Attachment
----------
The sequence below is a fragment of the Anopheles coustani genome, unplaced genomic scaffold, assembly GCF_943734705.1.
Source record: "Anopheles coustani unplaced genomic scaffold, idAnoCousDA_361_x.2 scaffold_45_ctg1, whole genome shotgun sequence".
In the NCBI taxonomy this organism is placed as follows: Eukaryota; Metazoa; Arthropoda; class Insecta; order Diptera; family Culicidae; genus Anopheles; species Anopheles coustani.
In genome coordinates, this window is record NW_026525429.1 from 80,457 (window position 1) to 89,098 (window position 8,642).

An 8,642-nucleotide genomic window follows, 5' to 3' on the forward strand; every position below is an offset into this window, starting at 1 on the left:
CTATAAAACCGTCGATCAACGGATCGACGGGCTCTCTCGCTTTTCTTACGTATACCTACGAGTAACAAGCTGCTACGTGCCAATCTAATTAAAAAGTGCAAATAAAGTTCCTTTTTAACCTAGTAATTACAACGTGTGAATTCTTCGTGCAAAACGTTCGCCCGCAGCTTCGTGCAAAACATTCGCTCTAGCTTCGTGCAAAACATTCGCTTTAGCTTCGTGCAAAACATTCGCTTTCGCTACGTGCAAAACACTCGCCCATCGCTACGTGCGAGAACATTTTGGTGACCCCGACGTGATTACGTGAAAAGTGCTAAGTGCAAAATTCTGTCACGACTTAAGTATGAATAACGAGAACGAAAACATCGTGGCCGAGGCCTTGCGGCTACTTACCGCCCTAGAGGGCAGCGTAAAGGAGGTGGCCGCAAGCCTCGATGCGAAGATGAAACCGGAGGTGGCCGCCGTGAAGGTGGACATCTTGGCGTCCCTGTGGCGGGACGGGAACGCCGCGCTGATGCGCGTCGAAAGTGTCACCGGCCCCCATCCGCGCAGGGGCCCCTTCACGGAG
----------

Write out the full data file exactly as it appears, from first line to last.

The sequence below is a fragment of the Anopheles coustani genome, unplaced genomic scaffold, assembly GCF_943734705.1.
Source record: "Anopheles coustani unplaced genomic scaffold, idAnoCousDA_361_x.2 scaffold_45_ctg1, whole genome shotgun sequence".
In the NCBI taxonomy this organism is placed as follows: Eukaryota; Metazoa; Arthropoda; class Insecta; order Diptera; family Culicidae; genus Anopheles; species Anopheles coustani.
In genome coordinates, this window is record NW_026525429.1 from 80,457 (window position 1) to 89,098 (window position 8,642).

An 8,642-nucleotide genomic window follows, 5' to 3' on the forward strand; every position below is an offset into this window, starting at 1 on the left:
CTATAAAACCGTCGATCAACGGATCGACGGGCTCTCTCGCTTTTCTTACGTATACCTACGAGTAACAAGCTGCTACGTGCCAATCTAATTAAAAAGTGCAAATAAAGTTCCTTTTTAACCTAGTAATTACAACGTGTGAATTCTTCGTGCAAAACGTTCGCCCGCAGCTTCGTGCAAAACATTCGCTCTAGCTTCGTGCAAAACATTCGCTTTAGCTTCGTGCAAAACATTCGCTTTCGCTACGTGCAAAACACTCGCCCATCGCTACGTGCGAGAACATTTTGGTGACCCCGACGTGATTACGTGAAAAGTGCTAAGTGCAAAATTCTGTCACGACTTAAGTATGAATAACGAGAACGAAAACATCGTGGCCGAGGCCTTGCGGCTACTTACCGCCCTAGAGGGCAGCGTAAAGGAGGTGGCCGCAAGCCTCGATGCGAAGATGAAACCGGAGGTGGCCGCCGTGAAGGTGGACATCTTGGCGTCCCTGTGGCGGGACGGGAACGCCGCGCTGATGCGCGTCGAAAGTGTCACCGGCCCCCATCCGCGCAGGGGCCCCTTCACGGAG